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Carrie Muskat is a reporter for MLB.com. She writes a blog, Muskat Ramblings, and you can follow her on Twitter @CarrieMuskat. This story was not subject to the approval of Major League Baseball or its clubs.

Archer plans to keep plenty in his tank for stretch run

In eighth Spring Training, Rays righty knows not to push himself early

Archer plans to keep plenty in his tank for stretch run

PORT CHARLOTTE, Fla. -- Starting pitchers have a two-fold task during Spring Training: build up endurance while leaving some gas in the tank for the season.

Rays right-hander Chris Archer understands that to meet the ultimate goal of pitching through the season and finishing strong, he must temper what he does during the offseason and in Spring Training.

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Bill Chastain is a reporter for MLB.com. This story was not subject to the approval of Major League Baseball or its clubs.

'Nicest guy in baseball' took alternate route to The Show

Cursi reflects on memorable tenure with Rays, which began as bullpen coach in '99

'Nicest guy in baseball' took alternate route to The Show

PORT CHARLOTTE, Fla. -- By Scott Cursi's estimation, he wasn't a bad player when he caught for Pickerington High School in Pickerington, Ohio.

"I could hit a little bit," said Cursi, adding with a chuckle, "but I couldn't really throw or catch."

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Bill Chastain is a reporter for MLB.com. This story was not subject to the approval of Major League Baseball or its clubs.

Courageous teenager works out with Wood, Braves

Ritter played with titanium rods in back after removal of foot-long tumor

Courageous teenager works out with Wood, Braves

LAKE BUENA VISTA, Fla. -- As he has undergone multiple surgeries to remove a foot-long tumor from his spine and continued to play high school sports with titanium rods in his back, Thompson Ritter has maintained a passion for baseball that was enriched when he accepted Alex Wood's invitation to work out with the Braves during Monday's practice.

Wood extended the invite on Sunday night after hearing the 17-year-old Ritter tell his inspirational story to a group of individuals who traveled to the Orlando area to participate in Children's Healthcare of Atlanta's Birdies and Baseball golf scramble, which was played Monday afternoon.

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Mark Bowman is a reporter for MLB.com. This story was not subject to the approval of Major League Baseball or its clubs.

MLB.com Columnist

Phil Rogers

'The Cubs Way' might just be the ticket for Fowler

Center fielder has opportunity to get back on track with new team

'The Cubs Way' might just be the ticket for Fowler

MESA, Ariz. -- Dexter Fowler is a center fielder, not an advance scout.

But that didn't stop Fowler from paying close attention to the opposing team last year, when he was playing against the Triple-A Iowa Cubs while working his way back to Minute Maid Park after straining an intercostal muscle. He grew more impressed after every one of the four games, and he quickly drew on those memories when the Astros traded him to the Cubs in January.

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Phil Rogers is a columnist for MLB.com. This story was not subject to the approval of Major League Baseball or its clubs.

White Sox legend Minoso passes away

Club's first black ballplayer was 9-time All-Star, 3-time Gold Glover

White Sox legend Minoso passes away

Native Cubans could move to the big leagues without dealing much in politics, secrecy and defection six decades ago. Cuban baseball talent was highly regarded and increasingly desirable. Not coincidentally, Minnie Minoso was at the forefront of the international game then. His baseball skills caught the eye. His distinctive name caught the ear. And his warm and engaging personality made him an uncommonly popular figure anywhere he played -- no, anywhere he went -- and helped forge a legacy that, to this day, prompts baseball folks to smile.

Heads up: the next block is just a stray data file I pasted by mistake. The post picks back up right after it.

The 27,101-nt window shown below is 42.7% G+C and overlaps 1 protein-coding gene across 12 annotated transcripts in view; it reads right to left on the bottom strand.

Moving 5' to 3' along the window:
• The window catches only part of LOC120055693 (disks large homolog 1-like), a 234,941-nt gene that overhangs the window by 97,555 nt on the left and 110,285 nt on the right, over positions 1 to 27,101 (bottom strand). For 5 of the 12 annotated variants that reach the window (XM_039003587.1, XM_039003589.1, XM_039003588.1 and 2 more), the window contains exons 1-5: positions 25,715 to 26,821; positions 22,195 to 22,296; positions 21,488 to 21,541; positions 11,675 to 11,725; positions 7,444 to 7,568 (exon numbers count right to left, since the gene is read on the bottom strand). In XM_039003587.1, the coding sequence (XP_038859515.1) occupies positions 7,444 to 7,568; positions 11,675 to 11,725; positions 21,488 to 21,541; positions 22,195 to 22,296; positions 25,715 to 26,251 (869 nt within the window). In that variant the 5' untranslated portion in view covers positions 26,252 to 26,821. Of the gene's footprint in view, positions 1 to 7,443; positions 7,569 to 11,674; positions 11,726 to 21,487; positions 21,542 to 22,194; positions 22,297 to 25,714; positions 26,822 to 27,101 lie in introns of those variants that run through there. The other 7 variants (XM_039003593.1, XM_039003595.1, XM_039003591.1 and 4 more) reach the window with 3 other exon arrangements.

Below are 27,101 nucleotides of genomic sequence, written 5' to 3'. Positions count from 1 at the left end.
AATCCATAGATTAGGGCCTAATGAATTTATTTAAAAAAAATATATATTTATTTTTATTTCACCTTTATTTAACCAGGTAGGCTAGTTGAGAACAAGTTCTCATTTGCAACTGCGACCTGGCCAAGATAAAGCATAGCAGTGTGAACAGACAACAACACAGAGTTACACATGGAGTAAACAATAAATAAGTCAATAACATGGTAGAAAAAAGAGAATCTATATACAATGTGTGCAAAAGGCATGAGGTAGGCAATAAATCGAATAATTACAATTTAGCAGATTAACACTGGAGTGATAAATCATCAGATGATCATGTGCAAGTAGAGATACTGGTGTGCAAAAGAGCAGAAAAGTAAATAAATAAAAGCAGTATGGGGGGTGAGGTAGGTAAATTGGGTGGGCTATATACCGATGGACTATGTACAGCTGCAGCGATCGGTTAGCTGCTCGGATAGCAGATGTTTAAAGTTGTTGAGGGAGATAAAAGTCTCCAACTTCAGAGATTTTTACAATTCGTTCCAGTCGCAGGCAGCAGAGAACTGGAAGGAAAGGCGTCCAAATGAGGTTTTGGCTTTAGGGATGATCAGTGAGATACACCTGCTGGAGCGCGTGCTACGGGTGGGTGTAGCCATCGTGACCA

Minoso died Sunday at age 90 -- 34 years after his final at-bat in the big leagues, the one that made him the second player in Major League history to appear in games in five decades. Had Bill Veeck, baseball's ultimate showman, lived into the summer of 1990, Minoso probably would have played in six, and perhaps ended his 14-year slump at three at-bats.

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Marty Noble is a reporter for MLB.com. This story was not subject to the approval of Major League Baseball or its clubs.

MLB.com Columnist

Phil Rogers

Beloved Minnie was a Chicago treasure

Mr. White Sox was a great player on the field and a great man off of it

Beloved Minnie was a Chicago treasure

Minnie Minoso is gone, and it is silly to say he'll be missed. That's a huge understatement.

His death on Sunday leaves holes everywhere. No one alive knew better what it was like for Latin-American players to come to the Major Leagues, Cuban players, in particular. But that's just the very tip of a legacy that includes tremendous love of family, love of the American way and a devotion to the White Sox organization that Jerry Reinsdorf lovingly returned, in keeping an eye out for him all these years.

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Phil Rogers is a columnist for MLB.com. This story was not subject to the approval of Major League Baseball or its clubs.

Andrus limited due to soreness in left knee

General manager Daniels says injury is 'not considered significant'

Andrus limited due to soreness in left knee

SURPRISE, Ariz. -- Rangers shortstop Elvis Andrus is dealing with some soreness in his left knee, and he was limited in his workouts on Monday.

Actually, everybody was limited in their workouts because of the morning rain sweeping through the Phoenix area. That made it seem unlikely the Rangers would be able to hold their second intrasquad game, but Andrus wasn't going to play anyway.

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T.R. Sullivan is a reporter for MLB.com. Read his blog, Postcards from Elysian Fields, and follow him on Twitter @Sullivan_Ranger. This story was not subject to the approval of Major League Baseball or its clubs.

A-Rod will not play in Yanks' first Grapefruit game

A-Rod will not play in Yanks' first Grapefruit game